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Exchange of greenhouse gases between soil and atmosphere: interactions of soil physical factors and biological processes

Smith, K. A., Ball, T., Conen, F., Dobbie, K. E., Massheder, J., Rey, A.
European journal of soil science 2018 v.69 no.1 pp. 10-20
aerenchyma, aerobiosis, carbon, carbon dioxide, diffusivity, drainage, greenhouse gas emissions, greenhouse gases, methane, nitric oxide, nitrous oxide, organic soils, oxidation, oxygen, ozone, rice, seasonal variation, soil biology, soil physics, soil water, soil-atmosphere interactions, temperature, troposphere, water content, water table, wetlands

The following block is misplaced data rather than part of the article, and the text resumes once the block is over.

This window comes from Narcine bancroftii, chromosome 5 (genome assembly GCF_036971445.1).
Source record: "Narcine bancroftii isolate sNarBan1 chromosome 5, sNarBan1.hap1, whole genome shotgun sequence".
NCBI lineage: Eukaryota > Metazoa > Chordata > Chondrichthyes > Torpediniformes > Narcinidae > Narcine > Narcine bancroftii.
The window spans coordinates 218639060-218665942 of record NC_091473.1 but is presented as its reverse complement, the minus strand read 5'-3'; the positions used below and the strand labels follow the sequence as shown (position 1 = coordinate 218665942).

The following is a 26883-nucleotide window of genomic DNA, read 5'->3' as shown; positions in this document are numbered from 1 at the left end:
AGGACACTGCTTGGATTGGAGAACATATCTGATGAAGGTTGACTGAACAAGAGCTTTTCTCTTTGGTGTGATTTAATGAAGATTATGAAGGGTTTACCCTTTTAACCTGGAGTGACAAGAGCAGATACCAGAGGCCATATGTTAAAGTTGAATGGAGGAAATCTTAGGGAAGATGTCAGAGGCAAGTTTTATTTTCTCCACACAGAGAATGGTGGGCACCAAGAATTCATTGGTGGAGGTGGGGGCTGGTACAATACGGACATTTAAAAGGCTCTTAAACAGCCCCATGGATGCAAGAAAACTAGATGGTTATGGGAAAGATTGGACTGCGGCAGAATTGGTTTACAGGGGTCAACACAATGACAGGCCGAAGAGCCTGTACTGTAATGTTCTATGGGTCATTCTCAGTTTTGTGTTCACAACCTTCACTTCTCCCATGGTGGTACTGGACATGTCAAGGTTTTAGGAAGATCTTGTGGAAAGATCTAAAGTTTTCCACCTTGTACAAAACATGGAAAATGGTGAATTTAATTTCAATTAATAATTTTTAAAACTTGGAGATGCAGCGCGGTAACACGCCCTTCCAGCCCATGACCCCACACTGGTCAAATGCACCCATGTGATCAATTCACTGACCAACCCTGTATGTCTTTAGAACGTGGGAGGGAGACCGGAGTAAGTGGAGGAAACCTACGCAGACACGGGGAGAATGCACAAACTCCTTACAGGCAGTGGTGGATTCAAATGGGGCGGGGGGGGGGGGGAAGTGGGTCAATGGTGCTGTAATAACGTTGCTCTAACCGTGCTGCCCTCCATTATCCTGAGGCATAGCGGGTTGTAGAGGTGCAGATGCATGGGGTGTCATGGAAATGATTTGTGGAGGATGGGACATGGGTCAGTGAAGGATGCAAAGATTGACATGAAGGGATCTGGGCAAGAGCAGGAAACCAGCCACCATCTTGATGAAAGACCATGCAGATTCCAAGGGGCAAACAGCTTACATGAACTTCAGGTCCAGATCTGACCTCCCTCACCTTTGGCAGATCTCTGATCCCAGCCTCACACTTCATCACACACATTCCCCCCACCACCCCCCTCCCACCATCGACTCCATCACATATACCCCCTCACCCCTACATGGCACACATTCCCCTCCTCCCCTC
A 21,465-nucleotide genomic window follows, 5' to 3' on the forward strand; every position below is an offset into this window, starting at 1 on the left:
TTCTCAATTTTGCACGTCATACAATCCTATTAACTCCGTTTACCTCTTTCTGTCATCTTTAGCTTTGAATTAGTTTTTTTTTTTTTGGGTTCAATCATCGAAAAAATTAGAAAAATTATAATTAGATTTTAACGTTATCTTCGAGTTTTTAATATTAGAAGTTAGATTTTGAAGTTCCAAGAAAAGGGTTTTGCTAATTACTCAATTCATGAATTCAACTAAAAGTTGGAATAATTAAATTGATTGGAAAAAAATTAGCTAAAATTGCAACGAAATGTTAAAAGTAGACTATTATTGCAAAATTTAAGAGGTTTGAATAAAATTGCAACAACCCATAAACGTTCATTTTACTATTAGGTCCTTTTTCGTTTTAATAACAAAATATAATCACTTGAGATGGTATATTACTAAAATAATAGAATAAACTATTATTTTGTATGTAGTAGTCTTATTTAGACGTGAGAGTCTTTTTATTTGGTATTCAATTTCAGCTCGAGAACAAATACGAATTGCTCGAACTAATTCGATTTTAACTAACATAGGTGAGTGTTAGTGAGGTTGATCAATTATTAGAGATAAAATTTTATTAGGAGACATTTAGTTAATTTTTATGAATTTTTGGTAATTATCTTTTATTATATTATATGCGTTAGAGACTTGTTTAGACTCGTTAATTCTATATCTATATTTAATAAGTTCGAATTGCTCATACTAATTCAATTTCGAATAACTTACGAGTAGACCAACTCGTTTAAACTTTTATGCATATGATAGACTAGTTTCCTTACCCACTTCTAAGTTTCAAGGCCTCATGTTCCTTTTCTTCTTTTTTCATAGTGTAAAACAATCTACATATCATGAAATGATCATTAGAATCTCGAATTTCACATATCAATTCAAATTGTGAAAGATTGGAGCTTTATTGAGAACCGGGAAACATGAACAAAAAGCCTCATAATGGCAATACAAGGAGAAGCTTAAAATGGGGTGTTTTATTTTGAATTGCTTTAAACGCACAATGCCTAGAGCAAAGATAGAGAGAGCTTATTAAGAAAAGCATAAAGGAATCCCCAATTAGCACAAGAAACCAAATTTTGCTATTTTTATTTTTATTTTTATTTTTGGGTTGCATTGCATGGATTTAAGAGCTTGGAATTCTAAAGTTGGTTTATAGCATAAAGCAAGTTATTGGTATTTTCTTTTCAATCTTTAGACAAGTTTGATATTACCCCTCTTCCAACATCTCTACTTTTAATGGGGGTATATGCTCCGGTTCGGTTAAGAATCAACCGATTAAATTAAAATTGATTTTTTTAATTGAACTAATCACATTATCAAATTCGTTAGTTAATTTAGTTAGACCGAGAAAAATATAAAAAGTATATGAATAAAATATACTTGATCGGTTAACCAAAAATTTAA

This review examines the interactions between soil physical factors and the biological processes responsible for the production and consumption in soils of greenhouse gases. The release of CO₂ by aerobic respiration is a non‐linear function of temperature over a wide range of soil water contents, but becomes a function of water content as a soil dries out. Some of the reported variation in the temperature response may be attributable simply to measurement procedures. Lowering the water table in organic soils by drainage increases the release of soil carbon as CO₂ in some but not all environments, and reduces the quantity of CH₄ emitted to the atmosphere. Ebullition and diffusion through the aerenchyma of rice and plants in natural wetlands both contribute substantially to the emission of CH₄; the proportion of the emissions taking place by each pathway varies seasonally. Aerated soils are a sink for atmospheric CH₄, through microbial oxidation. The main control on oxidation rate is gas diffusivity, and the temperature response is small. Nitrous oxide is the third greenhouse gas produced in soils, together with NO, a precursor of tropospheric ozone (a short‐lived greenhouse gas). Emission of N₂O increases markedly with increasing temperature, and this is attributed to increases in the anaerobic volume fraction, brought about by an increased respiratory sink for O₂. Increases in water‐filled pore space also result in increased anaerobic volume; again, the outcome is an exponential increase in N₂O emission. The review draws substantially on sources from beyond the normal range of soil science literature, and is intended to promote integration of ideas, not only between soil biology and soil physics, but also over a wider range of interacting disciplines.